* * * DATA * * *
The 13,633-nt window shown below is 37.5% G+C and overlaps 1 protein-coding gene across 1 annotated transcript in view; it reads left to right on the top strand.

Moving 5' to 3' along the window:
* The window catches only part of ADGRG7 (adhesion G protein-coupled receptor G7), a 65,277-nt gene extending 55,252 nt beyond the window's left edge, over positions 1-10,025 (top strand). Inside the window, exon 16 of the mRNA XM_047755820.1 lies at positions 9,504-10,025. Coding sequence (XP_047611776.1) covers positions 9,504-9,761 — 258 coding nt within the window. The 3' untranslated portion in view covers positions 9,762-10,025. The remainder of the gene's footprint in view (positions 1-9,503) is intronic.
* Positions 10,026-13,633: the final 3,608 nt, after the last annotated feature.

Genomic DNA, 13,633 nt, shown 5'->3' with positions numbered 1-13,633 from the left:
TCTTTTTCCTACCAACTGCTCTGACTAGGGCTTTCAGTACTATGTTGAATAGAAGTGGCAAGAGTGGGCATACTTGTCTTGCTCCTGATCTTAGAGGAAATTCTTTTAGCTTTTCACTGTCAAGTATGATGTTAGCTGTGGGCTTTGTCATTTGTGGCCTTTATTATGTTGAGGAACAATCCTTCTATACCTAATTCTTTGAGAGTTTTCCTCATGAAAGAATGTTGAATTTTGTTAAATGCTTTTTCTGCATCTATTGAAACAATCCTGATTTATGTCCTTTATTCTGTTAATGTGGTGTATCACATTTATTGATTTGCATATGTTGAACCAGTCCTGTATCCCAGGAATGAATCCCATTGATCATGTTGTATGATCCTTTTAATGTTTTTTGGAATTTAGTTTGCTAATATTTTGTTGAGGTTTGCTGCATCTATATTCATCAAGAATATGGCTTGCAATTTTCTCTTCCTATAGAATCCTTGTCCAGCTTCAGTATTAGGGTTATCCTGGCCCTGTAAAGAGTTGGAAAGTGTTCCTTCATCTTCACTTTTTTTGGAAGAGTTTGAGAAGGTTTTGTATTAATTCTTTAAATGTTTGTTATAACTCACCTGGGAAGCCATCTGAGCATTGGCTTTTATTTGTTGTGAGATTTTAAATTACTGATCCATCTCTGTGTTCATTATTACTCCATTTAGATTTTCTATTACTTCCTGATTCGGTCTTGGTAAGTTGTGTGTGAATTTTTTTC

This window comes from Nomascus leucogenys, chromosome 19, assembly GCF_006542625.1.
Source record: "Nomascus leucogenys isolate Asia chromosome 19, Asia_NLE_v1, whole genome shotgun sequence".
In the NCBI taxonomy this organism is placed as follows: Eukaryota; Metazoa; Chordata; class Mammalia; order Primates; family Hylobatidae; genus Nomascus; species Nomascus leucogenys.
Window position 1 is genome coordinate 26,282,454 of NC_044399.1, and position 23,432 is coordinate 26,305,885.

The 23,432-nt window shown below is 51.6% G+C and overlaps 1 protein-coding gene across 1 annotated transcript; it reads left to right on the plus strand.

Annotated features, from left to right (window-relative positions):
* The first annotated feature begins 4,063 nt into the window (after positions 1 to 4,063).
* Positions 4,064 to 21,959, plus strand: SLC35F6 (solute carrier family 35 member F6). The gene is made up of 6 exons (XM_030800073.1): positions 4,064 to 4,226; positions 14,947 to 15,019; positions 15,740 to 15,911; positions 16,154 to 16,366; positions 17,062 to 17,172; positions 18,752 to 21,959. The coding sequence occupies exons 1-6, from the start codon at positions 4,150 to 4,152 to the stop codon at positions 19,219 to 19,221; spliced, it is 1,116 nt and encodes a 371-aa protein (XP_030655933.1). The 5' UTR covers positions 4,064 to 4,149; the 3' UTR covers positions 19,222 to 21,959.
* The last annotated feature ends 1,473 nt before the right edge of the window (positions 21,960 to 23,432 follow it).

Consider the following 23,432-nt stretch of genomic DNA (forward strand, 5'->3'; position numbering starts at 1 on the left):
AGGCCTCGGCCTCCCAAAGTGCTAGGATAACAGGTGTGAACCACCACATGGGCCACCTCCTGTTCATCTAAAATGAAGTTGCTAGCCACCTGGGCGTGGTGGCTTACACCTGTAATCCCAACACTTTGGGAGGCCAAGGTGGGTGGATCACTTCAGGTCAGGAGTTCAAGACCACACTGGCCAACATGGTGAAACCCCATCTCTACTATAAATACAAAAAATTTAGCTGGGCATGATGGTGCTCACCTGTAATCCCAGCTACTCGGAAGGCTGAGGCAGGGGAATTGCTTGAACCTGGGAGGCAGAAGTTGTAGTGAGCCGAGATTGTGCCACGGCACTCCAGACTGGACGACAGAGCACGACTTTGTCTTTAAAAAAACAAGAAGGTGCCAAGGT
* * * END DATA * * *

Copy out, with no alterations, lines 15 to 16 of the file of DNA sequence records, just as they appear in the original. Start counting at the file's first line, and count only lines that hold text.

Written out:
* The last annotated feature ends 1,473 nt before the right edge of the window (positions 21,960 to 23,432 follow it).

Consider the following 23,432-nt stretch of genomic DNA (forward strand, 5'->3'; position numbering starts at 1 on the left):